It’s really hard to live in the middle. This is because so much of the world that we aspire to live in dwells in extremism. I’m not talking about terrorists or radical religions here.
I’m talking about the extremism that is the voices in our heads telling us we’re too fat because we don’t look like the models and celebrities we see on TV.
I’m talking about the extremism that is diet plans based on restrictions because now we’re all suddenly gluten-, lactose-, fruit-, legume-, nightshade-, and processed food-intolerant. Don’t get me wrong there are some people that have serious food allergies or even diseases and I’m not knocking that. To truly know yourself, you have to spend time with yourself. You have to conduct experiments. You’ll probably suffer. A lot. And then, you’ll have an answer. Only then. Reading a magazine article probably isn’t enough to confirm a food intolerance.
I’m talking the extremism that is working 60 hours a week and calling that normal, because it’s just what it’s become. I’m calling myself out here on this one. I work too much. We all work too much. There’s a better way to manage our energy.
It starts with self-awareness.
Choose the game you want to play
A couple weeks ago I was looking at my schedule thinking to myself, I’m really going to need a vacation soon. But I have so much going on there is no time for a vacation (and now that my house is falling apart, no money).
I felt deeply that I needed one even before all of the last 2 weeks unfolded. And I didn’t listen to what my body knew. I didn’t make the hard choice because I let my mind override my body.
This yoga journey is a lifelong process people.
Energy management is about sustainability. It’s about playing the long-term game. And I know, the long-term game is no fun. But until you step on the train to the long-term game, you’ll constantly be thrown off the tracks of the short-term one. There is no end to the short-term game. Just more. More stuff, more goals, more money, more suffering.
If you choose the short-term game, you’ll sacrifice the benefits of sustainable living, but gain quick hits of happiness (and then crash and experience the lowest of lows when you fail).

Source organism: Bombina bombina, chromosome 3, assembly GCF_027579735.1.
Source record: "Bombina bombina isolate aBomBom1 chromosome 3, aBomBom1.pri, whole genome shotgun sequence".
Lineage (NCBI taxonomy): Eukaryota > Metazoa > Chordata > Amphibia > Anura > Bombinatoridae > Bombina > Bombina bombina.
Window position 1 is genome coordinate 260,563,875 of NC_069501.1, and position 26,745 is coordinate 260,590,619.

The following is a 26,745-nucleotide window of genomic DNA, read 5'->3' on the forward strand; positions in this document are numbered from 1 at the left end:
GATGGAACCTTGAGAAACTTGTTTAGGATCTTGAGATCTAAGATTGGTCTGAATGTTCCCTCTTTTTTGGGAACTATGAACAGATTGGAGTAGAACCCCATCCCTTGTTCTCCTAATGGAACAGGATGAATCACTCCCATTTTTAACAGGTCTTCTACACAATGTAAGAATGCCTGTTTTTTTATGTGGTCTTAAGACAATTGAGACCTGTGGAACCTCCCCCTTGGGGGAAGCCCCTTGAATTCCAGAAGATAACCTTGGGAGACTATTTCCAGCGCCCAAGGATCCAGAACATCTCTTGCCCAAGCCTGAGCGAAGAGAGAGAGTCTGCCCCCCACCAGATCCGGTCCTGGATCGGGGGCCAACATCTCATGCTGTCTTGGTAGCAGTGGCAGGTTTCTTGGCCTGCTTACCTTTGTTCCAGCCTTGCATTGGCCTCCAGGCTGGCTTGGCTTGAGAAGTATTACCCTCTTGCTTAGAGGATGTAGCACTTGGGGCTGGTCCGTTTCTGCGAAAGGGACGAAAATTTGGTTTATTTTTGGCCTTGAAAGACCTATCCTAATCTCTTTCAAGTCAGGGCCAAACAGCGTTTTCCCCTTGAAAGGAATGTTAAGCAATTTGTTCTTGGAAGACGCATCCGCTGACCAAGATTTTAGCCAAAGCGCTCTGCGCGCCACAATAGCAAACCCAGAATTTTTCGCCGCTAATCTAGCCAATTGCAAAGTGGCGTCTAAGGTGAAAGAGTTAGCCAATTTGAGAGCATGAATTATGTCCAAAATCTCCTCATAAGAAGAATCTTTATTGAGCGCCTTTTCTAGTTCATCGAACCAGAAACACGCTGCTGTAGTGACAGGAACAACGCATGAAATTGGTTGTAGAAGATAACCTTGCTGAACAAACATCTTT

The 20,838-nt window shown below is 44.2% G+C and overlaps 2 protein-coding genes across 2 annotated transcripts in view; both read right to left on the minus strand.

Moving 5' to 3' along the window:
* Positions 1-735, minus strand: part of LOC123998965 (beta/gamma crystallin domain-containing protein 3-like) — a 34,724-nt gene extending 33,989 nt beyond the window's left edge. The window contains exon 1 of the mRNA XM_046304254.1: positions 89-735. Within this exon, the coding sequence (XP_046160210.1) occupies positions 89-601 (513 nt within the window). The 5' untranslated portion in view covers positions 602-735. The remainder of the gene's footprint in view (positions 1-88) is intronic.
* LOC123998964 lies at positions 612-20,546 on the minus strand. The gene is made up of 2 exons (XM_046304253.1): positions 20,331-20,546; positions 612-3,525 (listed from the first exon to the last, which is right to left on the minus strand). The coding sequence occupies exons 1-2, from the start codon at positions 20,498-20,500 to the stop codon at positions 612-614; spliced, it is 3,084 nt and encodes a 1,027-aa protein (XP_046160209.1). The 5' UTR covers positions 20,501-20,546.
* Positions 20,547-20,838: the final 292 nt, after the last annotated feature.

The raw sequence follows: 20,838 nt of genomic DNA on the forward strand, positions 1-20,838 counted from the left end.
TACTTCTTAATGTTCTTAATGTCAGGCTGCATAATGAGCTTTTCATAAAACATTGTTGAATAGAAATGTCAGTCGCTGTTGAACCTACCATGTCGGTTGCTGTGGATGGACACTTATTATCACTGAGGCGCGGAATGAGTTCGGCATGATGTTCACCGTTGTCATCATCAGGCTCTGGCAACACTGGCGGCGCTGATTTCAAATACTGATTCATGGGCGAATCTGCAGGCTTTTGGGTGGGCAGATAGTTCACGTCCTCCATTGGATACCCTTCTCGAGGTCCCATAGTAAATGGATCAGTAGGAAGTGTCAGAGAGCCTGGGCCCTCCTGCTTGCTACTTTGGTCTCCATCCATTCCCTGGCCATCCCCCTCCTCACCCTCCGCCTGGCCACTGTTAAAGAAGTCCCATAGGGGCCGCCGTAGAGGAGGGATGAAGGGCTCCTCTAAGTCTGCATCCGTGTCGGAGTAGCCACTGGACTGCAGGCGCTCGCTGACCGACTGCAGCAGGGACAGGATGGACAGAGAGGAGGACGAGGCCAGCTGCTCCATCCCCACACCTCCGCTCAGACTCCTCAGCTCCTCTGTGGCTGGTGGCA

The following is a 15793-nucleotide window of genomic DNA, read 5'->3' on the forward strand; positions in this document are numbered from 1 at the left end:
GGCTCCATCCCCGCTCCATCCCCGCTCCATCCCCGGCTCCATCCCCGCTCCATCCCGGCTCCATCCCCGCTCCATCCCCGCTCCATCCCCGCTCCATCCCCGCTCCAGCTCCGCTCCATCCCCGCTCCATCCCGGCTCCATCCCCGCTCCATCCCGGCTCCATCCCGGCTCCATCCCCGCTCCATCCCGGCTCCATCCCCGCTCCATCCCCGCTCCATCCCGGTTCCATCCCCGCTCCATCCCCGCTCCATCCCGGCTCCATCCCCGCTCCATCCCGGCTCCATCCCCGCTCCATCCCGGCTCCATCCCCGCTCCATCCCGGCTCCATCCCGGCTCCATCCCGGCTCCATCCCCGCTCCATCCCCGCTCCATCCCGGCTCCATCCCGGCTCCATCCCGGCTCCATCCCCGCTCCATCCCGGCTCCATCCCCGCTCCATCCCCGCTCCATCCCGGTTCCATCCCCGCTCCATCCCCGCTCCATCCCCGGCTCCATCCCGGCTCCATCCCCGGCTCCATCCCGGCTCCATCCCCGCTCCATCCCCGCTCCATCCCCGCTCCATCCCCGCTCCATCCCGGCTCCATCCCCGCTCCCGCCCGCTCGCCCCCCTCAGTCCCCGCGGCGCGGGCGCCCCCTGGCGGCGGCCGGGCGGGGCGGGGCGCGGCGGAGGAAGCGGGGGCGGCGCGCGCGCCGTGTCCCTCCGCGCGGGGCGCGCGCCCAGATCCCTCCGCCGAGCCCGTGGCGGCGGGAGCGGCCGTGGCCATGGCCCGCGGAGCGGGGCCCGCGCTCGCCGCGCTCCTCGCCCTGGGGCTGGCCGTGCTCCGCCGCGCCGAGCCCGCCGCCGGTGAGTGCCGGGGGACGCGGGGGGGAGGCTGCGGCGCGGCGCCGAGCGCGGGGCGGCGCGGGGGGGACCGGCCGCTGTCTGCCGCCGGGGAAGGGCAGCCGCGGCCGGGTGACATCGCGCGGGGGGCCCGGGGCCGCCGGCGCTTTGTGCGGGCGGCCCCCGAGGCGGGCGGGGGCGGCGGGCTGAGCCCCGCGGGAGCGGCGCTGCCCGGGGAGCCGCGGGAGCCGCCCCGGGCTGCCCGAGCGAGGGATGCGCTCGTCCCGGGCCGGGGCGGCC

If you choose the long-term game, you’ll sacrifice the quick reward in favor of a larger, more beneficial reward down the road. You may experience sadness up front, but the investment in bettering yourself is always worth it.
Energy management action plan
What can you do now to make energy management a daily, weekly, monthly, yearly maintenance practice? Here are some ideas:
- Look at your calendar and say no to one thing. What are you not looking forward to? What is not ABSOLUTELY necessary?
- Find 5 minutes a day to spend time with yourself to breathe, practice yoga, read, or engage in some activity that helps you relax and forget about the rest of the world.
- Take a day off. Reschedule clients and meetings. Cancel engagements. Rearrange. Give yourself one day off in the next couple weeks.
- Plan your next vacation. It doesn’t have to be far. It doesn’t have to be expensive. Pick more then one day, think about something fun you’ve wanted to do for awhile and put it on the calendar. You could take a vacation reading novels, visiting museums, staying with family, or taking art classes. Choose something that is not work. And make a pact to yourself that you won’t work.
- Start to notice the activities that fill you up and the activities that drain you. Take notes so you can remember and notice as patterns start to build up. This will help you when you’re looking at what to say no to and what to let go of.
- Get clear on your values and priorities. Do I think you can only pick 3 of the 5 categories Zuckerburg mentioned above? It rings pretty true for me. So what is most important to you? Is that what fills your life right now?
- Stay active. Move your body at least once a day. Take a walk, dance for 5 minutes, jog, yoga, swim, whatever it is, just move. This does not mean you have to spend hours at the gym or attend exercise classes. I saw the app Sworkit on Shark Tank this past weekend and it looks really neat. Check it out!
- Get organized. Our lives won’t always go according to plan, but like my former client/boss and friend Charlie Gilkey likes to say, if you’re planning effectively, you’ll always be changing your plans.
- In addition to energy output, pay closer attention to energy input. What are you feeding your body and is it giving you the energy you need to show up and do your best every day? I’m not going to tell you what to eat, but I do believe that food and nutrition is a big piece of staying healthy and managing your energy. I’m having a hard time with that right now, but I keep trying!
- Have some compassion for yourself. Be patient. Love yourself. Take care of yourself. It’s okay if you fail. As Aaliyah sang: “If at first you don’t succeed, get yourself up and try again.”
Good luck managing your energy this week!